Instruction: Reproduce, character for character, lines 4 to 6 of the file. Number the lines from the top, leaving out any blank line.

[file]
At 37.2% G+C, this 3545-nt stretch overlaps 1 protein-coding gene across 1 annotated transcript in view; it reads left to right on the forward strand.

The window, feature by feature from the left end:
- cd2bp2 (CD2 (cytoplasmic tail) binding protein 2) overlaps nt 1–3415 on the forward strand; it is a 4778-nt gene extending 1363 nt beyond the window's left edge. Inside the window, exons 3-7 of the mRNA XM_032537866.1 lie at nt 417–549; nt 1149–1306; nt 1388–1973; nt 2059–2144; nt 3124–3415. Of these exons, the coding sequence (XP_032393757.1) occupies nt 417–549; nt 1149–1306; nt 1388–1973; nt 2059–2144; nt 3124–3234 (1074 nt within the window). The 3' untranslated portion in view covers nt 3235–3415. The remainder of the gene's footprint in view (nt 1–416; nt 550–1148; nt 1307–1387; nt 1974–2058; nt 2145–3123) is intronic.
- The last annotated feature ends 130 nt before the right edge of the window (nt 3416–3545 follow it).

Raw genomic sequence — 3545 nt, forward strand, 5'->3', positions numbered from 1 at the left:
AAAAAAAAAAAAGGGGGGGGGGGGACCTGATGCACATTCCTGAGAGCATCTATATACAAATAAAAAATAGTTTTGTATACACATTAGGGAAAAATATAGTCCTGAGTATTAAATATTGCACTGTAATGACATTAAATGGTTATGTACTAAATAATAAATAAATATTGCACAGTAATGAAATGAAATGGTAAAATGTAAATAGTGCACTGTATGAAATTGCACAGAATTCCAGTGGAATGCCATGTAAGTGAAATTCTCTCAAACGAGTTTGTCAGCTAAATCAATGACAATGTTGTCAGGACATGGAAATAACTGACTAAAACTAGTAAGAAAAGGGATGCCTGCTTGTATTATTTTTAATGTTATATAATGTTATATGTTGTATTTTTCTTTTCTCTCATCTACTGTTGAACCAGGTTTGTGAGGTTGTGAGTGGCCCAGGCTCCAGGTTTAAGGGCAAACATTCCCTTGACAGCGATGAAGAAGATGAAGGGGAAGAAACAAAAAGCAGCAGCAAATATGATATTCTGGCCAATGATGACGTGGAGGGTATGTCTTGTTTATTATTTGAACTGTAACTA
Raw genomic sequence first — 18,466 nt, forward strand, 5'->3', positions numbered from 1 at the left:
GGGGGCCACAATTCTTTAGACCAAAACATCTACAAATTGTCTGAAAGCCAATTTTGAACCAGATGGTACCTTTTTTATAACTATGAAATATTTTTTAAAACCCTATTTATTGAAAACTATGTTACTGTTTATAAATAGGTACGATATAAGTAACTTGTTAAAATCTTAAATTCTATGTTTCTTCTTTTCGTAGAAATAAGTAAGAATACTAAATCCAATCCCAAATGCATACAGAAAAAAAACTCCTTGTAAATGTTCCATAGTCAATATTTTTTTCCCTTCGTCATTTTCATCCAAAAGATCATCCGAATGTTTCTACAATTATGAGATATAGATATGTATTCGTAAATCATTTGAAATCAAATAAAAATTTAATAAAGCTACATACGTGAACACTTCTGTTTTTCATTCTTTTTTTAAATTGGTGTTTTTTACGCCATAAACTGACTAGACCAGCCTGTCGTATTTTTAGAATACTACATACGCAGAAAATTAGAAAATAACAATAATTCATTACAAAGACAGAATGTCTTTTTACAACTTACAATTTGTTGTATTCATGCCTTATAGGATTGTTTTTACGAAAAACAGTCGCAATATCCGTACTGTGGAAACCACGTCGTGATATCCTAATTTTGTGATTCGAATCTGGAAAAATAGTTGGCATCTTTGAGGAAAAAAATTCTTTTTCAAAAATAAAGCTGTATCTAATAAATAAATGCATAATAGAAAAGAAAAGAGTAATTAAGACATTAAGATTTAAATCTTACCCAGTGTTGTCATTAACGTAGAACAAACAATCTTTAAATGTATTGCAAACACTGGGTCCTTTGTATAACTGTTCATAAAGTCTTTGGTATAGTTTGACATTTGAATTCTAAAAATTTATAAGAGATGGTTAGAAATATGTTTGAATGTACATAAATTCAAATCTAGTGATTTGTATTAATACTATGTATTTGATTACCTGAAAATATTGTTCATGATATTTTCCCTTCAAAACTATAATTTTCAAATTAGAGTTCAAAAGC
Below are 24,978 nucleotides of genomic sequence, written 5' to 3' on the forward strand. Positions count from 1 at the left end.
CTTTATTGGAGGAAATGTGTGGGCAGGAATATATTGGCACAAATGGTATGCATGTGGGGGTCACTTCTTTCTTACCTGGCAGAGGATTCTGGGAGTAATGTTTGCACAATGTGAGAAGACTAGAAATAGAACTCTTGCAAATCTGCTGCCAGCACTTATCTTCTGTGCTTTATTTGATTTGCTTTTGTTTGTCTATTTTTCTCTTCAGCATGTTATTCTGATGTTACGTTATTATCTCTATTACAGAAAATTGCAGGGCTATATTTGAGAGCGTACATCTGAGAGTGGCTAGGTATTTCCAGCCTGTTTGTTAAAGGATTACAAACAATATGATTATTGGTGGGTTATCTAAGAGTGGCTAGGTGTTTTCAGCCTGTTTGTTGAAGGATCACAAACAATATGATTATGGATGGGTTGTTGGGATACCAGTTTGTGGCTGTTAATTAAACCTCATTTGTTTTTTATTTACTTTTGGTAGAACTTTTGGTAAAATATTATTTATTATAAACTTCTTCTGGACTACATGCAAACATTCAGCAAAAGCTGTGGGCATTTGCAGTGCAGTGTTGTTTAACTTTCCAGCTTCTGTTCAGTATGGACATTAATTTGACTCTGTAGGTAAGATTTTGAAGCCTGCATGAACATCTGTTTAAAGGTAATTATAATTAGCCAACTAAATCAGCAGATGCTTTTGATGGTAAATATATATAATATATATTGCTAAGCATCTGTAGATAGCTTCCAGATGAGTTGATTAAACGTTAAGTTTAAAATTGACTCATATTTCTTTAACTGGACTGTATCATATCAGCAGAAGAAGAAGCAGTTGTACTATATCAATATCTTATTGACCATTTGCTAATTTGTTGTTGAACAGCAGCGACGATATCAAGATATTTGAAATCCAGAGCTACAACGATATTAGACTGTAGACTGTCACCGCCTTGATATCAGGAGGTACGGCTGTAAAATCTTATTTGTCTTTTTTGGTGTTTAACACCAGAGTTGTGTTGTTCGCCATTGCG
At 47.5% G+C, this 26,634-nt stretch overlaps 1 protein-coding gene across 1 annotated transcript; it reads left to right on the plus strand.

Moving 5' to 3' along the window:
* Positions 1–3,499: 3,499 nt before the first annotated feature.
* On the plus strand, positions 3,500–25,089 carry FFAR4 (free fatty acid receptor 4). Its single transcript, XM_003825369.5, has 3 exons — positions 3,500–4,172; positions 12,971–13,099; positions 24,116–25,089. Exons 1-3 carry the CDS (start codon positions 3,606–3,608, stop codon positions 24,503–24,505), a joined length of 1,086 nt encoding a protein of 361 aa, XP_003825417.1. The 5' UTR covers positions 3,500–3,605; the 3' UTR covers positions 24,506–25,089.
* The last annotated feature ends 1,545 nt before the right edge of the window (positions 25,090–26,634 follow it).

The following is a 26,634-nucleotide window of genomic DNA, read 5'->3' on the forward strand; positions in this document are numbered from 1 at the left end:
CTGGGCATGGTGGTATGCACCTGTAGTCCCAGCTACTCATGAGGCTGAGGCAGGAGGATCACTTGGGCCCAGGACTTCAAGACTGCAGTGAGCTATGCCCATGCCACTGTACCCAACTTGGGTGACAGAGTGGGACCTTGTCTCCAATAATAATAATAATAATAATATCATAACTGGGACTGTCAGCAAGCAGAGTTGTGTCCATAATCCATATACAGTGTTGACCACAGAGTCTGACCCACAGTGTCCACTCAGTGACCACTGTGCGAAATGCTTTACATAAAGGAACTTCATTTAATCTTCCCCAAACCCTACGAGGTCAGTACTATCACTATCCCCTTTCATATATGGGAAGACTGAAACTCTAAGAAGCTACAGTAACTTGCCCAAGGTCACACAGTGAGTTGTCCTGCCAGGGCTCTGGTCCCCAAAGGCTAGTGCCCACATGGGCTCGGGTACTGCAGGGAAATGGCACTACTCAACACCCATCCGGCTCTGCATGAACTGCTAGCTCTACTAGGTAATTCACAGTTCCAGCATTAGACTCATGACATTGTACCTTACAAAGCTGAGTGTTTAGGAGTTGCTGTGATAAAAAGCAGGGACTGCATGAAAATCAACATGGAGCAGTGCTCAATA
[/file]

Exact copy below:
- The last annotated feature ends 130 nt before the right edge of the window (nt 3416–3545 follow it).

Raw genomic sequence — 3545 nt, forward strand, 5'->3', positions numbered from 1 at the left:
AAAAAAAAAAAAGGGGGGGGGGGGACCTGATGCACATTCCTGAGAGCATCTATATACAAATAAAAAATAGTTTTGTATACACATTAGGGAAAAATATAGTCCTGAGTATTAAATATTGCACTGTAATGACATTAAATGGTTATGTACTAAATAATAAATAAATATTGCACAGTAATGAAATGAAATGGTAAAATGTAAATAGTGCACTGTATGAAATTGCACAGAATTCCAGTGGAATGCCATGTAAGTGAAATTCTCTCAAACGAGTTTGTCAGCTAAATCAATGACAATGTTGTCAGGACATGGAAATAACTGACTAAAACTAGTAAGAAAAGGGATGCCTGCTTGTATTATTTTTAATGTTATATAATGTTATATGTTGTATTTTTCTTTTCTCTCATCTACTGTTGAACCAGGTTTGTGAGGTTGTGAGTGGCCCAGGCTCCAGGTTTAAGGGCAAACATTCCCTTGACAGCGATGAAGAAGATGAAGGGGAAGAAACAAAAAGCAGCAGCAAATATGATATTCTGGCCAATGATGACGTGGAGGGTATGTCTTGTTTATTATTTGAACTGTAACTA